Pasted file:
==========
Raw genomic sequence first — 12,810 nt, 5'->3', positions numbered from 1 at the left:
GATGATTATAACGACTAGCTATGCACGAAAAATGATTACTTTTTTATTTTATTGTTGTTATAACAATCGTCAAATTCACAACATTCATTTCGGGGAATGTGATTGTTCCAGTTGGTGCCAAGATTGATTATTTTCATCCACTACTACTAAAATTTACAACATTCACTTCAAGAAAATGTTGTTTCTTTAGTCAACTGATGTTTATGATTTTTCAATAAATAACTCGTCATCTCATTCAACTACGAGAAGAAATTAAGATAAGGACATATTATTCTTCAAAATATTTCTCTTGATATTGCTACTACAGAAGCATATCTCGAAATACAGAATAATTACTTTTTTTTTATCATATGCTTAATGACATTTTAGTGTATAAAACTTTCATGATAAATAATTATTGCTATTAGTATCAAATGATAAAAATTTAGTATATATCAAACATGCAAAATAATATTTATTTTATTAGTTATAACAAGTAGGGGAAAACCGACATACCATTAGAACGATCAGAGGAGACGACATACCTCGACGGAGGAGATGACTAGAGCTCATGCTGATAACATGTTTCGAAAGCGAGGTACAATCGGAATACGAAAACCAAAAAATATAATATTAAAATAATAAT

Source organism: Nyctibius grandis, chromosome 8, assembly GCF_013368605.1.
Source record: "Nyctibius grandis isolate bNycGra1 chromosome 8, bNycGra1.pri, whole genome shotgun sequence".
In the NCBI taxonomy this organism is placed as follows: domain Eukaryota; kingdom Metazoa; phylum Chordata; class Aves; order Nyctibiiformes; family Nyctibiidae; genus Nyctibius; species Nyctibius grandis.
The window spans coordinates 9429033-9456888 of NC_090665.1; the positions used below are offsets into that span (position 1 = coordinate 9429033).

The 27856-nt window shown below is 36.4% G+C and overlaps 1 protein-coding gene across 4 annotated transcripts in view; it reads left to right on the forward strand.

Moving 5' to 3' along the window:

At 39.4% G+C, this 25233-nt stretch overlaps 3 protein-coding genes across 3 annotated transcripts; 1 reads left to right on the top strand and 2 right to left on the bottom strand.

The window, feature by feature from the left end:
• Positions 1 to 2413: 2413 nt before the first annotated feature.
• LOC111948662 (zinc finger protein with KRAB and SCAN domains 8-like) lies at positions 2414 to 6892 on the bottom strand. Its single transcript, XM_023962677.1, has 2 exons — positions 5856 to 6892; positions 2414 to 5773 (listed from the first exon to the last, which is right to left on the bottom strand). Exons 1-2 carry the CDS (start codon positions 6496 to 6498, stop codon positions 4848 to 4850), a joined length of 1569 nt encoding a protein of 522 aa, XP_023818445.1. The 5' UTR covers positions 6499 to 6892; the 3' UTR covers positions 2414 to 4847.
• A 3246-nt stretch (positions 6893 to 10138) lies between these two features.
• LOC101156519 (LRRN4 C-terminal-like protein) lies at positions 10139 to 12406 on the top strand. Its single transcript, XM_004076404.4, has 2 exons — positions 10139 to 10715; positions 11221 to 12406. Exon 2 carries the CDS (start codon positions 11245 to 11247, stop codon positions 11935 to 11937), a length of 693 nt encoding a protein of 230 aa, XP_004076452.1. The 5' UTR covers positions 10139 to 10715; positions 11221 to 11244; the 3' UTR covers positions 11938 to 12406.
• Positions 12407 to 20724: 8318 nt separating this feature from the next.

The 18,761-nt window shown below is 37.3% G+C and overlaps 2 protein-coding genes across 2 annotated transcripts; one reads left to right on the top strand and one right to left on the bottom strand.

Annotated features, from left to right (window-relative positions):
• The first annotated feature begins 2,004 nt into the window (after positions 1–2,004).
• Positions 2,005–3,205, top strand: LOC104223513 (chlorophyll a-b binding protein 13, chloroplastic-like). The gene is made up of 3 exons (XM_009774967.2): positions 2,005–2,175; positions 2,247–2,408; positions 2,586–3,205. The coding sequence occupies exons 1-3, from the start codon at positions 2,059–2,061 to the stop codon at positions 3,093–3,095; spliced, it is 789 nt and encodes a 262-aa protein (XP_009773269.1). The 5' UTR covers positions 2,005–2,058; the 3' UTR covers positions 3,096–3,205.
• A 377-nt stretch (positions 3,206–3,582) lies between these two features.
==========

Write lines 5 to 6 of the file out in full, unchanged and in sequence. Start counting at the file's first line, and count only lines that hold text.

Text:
In the NCBI taxonomy this organism is placed as follows: domain Eukaryota; kingdom Metazoa; phylum Chordata; class Aves; order Nyctibiiformes; family Nyctibiidae; genus Nyctibius; species Nyctibius grandis.
The window spans coordinates 9429033-9456888 of NC_090665.1; the positions used below are offsets into that span (position 1 = coordinate 9429033).